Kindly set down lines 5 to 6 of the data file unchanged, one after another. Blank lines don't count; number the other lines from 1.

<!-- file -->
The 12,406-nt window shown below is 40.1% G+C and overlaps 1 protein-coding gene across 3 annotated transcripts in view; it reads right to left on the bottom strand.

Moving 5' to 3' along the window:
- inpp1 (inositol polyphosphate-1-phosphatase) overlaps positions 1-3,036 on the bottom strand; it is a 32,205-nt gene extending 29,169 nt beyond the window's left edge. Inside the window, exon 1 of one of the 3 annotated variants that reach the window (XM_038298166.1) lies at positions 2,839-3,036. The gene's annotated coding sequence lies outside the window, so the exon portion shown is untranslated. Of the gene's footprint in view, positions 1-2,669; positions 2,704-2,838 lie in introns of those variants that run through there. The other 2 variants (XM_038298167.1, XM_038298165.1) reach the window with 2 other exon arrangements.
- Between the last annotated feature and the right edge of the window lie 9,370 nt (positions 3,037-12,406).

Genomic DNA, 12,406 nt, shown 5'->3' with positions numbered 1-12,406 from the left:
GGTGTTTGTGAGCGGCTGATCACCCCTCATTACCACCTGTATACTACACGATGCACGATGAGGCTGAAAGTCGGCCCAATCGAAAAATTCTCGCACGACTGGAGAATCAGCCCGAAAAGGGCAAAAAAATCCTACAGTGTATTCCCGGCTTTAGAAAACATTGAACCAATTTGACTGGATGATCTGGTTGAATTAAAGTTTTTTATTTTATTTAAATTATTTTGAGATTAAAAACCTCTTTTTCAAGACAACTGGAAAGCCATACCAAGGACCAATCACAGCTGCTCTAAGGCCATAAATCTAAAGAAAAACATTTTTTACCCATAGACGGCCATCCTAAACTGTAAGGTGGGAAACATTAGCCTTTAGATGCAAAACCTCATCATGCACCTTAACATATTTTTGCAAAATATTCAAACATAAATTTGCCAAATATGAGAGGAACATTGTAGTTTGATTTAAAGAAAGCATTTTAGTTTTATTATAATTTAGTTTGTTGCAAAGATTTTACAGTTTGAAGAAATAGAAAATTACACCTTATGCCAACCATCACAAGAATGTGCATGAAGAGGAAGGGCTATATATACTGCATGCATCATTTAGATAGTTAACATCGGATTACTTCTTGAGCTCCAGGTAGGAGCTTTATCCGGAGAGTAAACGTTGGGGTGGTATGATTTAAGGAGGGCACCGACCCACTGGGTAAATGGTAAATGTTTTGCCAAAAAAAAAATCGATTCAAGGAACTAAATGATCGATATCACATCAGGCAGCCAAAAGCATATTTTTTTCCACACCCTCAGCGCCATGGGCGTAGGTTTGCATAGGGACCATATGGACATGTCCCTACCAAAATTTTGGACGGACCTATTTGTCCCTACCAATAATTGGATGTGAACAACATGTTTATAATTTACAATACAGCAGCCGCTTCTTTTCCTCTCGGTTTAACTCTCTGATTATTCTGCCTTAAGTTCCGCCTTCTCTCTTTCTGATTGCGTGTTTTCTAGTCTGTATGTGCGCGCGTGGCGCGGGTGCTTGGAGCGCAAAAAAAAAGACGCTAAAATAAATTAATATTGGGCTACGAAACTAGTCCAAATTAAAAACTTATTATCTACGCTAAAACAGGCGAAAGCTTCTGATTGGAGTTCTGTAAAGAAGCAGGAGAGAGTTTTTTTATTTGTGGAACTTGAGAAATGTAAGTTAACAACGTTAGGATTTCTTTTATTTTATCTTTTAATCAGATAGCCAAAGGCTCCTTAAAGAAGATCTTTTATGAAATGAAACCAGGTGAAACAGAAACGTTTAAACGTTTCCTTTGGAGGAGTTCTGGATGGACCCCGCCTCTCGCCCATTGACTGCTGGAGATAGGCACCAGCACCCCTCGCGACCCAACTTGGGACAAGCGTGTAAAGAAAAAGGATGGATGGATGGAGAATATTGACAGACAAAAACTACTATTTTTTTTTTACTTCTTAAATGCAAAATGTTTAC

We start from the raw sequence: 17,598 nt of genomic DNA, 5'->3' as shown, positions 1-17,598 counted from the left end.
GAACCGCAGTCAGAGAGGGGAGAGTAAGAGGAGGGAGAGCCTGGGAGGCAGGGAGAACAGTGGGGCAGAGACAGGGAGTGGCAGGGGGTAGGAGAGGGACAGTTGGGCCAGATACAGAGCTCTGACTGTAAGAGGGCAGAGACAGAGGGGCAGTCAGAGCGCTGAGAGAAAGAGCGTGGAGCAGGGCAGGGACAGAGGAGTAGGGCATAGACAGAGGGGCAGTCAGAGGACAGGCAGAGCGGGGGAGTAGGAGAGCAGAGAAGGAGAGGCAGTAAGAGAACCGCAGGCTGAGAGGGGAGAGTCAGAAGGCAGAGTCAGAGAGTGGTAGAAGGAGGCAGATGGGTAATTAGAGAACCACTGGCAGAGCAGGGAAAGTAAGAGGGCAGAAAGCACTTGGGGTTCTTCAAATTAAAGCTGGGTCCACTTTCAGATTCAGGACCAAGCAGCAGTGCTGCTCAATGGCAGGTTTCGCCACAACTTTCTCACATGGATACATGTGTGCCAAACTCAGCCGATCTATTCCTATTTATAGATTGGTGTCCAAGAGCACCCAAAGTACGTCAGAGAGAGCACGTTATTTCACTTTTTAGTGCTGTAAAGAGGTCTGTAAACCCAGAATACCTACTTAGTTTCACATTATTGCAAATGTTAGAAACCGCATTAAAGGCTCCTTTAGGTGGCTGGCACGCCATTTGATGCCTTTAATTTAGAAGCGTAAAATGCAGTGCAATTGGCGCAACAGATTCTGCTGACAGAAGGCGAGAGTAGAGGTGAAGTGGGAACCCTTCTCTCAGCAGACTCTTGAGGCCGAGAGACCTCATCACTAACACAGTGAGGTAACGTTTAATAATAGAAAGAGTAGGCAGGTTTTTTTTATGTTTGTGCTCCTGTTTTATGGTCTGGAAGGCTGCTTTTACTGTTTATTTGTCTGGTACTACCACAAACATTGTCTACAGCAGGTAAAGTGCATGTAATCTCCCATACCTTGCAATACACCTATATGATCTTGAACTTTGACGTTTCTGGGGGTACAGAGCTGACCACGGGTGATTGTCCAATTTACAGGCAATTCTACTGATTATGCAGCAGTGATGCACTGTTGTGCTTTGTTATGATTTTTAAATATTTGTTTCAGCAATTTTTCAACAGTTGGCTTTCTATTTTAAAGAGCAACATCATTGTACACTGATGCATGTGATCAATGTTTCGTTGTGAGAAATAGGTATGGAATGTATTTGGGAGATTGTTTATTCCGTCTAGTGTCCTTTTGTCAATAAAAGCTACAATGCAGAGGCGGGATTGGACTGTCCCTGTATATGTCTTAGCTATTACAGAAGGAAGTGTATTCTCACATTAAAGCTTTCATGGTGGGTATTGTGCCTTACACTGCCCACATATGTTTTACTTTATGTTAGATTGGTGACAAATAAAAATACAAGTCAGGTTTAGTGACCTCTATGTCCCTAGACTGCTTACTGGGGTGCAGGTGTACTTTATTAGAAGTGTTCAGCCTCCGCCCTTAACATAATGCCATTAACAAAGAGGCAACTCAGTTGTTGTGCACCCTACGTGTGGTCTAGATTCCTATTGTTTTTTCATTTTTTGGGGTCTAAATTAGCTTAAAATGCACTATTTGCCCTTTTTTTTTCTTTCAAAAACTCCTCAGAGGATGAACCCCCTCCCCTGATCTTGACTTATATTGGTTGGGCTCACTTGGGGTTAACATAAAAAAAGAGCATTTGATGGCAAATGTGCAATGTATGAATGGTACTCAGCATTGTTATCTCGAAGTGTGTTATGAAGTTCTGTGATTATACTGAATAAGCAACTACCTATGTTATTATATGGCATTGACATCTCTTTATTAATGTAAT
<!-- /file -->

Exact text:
Genomic DNA, 12,406 nt, shown 5'->3' with positions numbered 1-12,406 from the left:
GGTGTTTGTGAGCGGCTGATCACCCCTCATTACCACCTGTATACTACACGATGCACGATGAGGCTGAAAGTCGGCCCAATCGAAAAATTCTCGCACGACTGGAGAATCAGCCCGAAAAGGGCAAAAAAATCCTACAGTGTATTCCCGGCTTTAGAAAACATTGAACCAATTTGACTGGATGATCTGGTTGAATTAAAGTTTTTTATTTTATTTAAATTATTTTGAGATTAAAAACCTCTTTTTCAAGACAACTGGAAAGCCATACCAAGGACCAATCACAGCTGCTCTAAGGCCATAAATCTAAAGAAAAACATTTTTTACCCATAGACGGCCATCCTAAACTGTAAGGTGGGAAACATTAGCCTTTAGATGCAAAACCTCATCATGCACCTTAACATATTTTTGCAAAATATTCAAACATAAATTTGCCAAATATGAGAGGAACATTGTAGTTTGATTTAAAGAAAGCATTTTAGTTTTATTATAATTTAGTTTGTTGCAAAGATTTTACAGTTTGAAGAAATAGAAAATTACACCTTATGCCAACCATCACAAGAATGTGCATGAAGAGGAAGGGCTATATATACTGCATGCATCATTTAGATAGTTAACATCGGATTACTTCTTGAGCTCCAGGTAGGAGCTTTATCCGGAGAGTAAACGTTGGGGTGGTATGATTTAAGGAGGGCACCGACCCACTGGGTAAATGGTAAATGTTTTGCCAAAAAAAAAATCGATTCAAGGAACTAAATGATCGATATCACATCAGGCAGCCAAAAGCATATTTTTTTCCACACCCTCAGCGCCATGGGCGTAGGTTTGCATAGGGACCATATGGACATGTCCCTACCAAAATTTTGGACGGACCTATTTGTCCCTACCAATAATTGGATGTGAACAACATGTTTATAATTTACAATACAGCAGCCGCTTCTTTTCCTCTCGGTTTAACTCTCTGATTATTCTGCCTTAAGTTCCGCCTTCTCTCTTTCTGATTGCGTGTTTTCTAGTCTGTATGTGCGCGCGTGGCGCGGGTGCTTGGAGCGCAAAAAAAAAGACGCTAAAATAAATTAATATTGGGCTACGAAACTAGTCCAAATTAAAAACTTATTATCTACGCTAAAACAGGCGAAAGCTTCTGATTGGAGTTCTGTAAAGAAGCAGGAGAGAGTTTTTTTATTTGTGGAACTTGAGAAATGTAAGTTAACAACGTTAGGATTTCTTTTATTTTATCTTTTAATCAGATAGCCAAAGGCTCCTTAAAGAAGATCTTTTATGAAATGAAACCAGGTGAAACAGAAACGTTTAAACGTTTCCTTTGGAGGAGTTCTGGATGGACCCCGCCTCTCGCCCATTGACTGCTGGAGATAGGCACCAGCACCCCTCGCGACCCAACTTGGGACAAGCGTGTAAAGAAAAAGGATGGATGGATGGAGAATATTGACAGACAAAAACTACTATTTTTTTTTTACTTCTTAAATGCAAAATGTTTAC